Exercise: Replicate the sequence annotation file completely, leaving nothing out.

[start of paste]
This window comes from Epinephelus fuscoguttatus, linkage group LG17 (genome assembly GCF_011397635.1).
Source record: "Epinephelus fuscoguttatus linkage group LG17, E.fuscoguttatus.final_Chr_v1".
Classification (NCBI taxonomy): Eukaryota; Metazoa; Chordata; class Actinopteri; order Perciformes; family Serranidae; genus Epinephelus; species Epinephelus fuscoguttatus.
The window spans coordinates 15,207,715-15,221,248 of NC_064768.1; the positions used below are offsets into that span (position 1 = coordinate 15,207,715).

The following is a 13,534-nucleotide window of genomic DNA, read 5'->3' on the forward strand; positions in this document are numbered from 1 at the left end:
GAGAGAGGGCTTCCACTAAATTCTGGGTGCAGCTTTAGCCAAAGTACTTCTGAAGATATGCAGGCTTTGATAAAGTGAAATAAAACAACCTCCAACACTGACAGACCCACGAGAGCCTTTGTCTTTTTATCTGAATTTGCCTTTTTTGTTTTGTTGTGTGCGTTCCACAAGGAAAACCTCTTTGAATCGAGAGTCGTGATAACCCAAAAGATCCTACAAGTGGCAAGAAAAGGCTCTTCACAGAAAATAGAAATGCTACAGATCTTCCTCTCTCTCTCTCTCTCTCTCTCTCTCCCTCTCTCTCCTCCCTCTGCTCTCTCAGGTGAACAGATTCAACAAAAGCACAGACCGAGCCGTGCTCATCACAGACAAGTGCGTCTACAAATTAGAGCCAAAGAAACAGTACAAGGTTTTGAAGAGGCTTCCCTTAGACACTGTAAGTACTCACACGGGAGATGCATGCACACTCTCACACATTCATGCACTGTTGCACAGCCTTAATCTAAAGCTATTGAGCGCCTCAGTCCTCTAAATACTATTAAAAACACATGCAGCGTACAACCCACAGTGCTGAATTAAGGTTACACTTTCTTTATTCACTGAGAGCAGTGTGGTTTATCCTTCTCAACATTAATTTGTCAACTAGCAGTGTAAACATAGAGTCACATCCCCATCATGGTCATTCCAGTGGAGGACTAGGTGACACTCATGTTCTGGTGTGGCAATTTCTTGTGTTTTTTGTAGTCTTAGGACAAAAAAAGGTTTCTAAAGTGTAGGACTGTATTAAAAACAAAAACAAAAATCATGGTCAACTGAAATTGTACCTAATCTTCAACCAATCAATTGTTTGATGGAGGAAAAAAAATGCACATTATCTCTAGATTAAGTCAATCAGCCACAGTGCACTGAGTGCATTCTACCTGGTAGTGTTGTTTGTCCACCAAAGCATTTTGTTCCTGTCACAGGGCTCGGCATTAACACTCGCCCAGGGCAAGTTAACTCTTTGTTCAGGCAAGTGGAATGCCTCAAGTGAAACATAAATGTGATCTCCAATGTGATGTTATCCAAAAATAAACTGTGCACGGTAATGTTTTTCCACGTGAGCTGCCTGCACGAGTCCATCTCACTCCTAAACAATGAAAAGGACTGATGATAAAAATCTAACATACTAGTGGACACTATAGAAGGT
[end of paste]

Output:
This window comes from Epinephelus fuscoguttatus, linkage group LG17 (genome assembly GCF_011397635.1).
Source record: "Epinephelus fuscoguttatus linkage group LG17, E.fuscoguttatus.final_Chr_v1".
Classification (NCBI taxonomy): Eukaryota; Metazoa; Chordata; class Actinopteri; order Perciformes; family Serranidae; genus Epinephelus; species Epinephelus fuscoguttatus.
The window spans coordinates 15,207,715-15,221,248 of NC_064768.1; the positions used below are offsets into that span (position 1 = coordinate 15,207,715).

The following is a 13,534-nucleotide window of genomic DNA, read 5'->3' on the forward strand; positions in this document are numbered from 1 at the left end:
GAGAGAGGGCTTCCACTAAATTCTGGGTGCAGCTTTAGCCAAAGTACTTCTGAAGATATGCAGGCTTTGATAAAGTGAAATAAAACAACCTCCAACACTGACAGACCCACGAGAGCCTTTGTCTTTTTATCTGAATTTGCCTTTTTTGTTTTGTTGTGTGCGTTCCACAAGGAAAACCTCTTTGAATCGAGAGTCGTGATAACCCAAAAGATCCTACAAGTGGCAAGAAAAGGCTCTTCACAGAAAATAGAAATGCTACAGATCTTCCTCTCTCTCTCTCTCTCTCTCTCTCTCCCTCTCTCTCCTCCCTCTGCTCTCTCAGGTGAACAGATTCAACAAAAGCACAGACCGAGCCGTGCTCATCACAGACAAGTGCGTCTACAAATTAGAGCCAAAGAAACAGTACAAGGTTTTGAAGAGGCTTCCCTTAGACACTGTAAGTACTCACACGGGAGATGCATGCACACTCTCACACATTCATGCACTGTTGCACAGCCTTAATCTAAAGCTATTGAGCGCCTCAGTCCTCTAAATACTATTAAAAACACATGCAGCGTACAACCCACAGTGCTGAATTAAGGTTACACTTTCTTTATTCACTGAGAGCAGTGTGGTTTATCCTTCTCAACATTAATTTGTCAACTAGCAGTGTAAACATAGAGTCACATCCCCATCATGGTCATTCCAGTGGAGGACTAGGTGACACTCATGTTCTGGTGTGGCAATTTCTTGTGTTTTTTGTAGTCTTAGGACAAAAAAAGGTTTCTAAAGTGTAGGACTGTATTAAAAACAAAAACAAAAATCATGGTCAACTGAAATTGTACCTAATCTTCAACCAATCAATTGTTTGATGGAGGAAAAAAAATGCACATTATCTCTAGATTAAGTCAATCAGCCACAGTGCACTGAGTGCATTCTACCTGGTAGTGTTGTTTGTCCACCAAAGCATTTTGTTCCTGTCACAGGGCTCGGCATTAACACTCGCCCAGGGCAAGTTAACTCTTTGTTCAGGCAAGTGGAATGCCTCAAGTGAAACATAAATGTGATCTCCAATGTGATGTTATCCAAAAATAAACTGTGCACGGTAATGTTTTTCCACGTGAGCTGCCTGCACGAGTCCATCTCACTCCTAAACAATGAAAAGGACTGATGATAAAAATCTAACATACTAGTGGACACTATAGAAGGT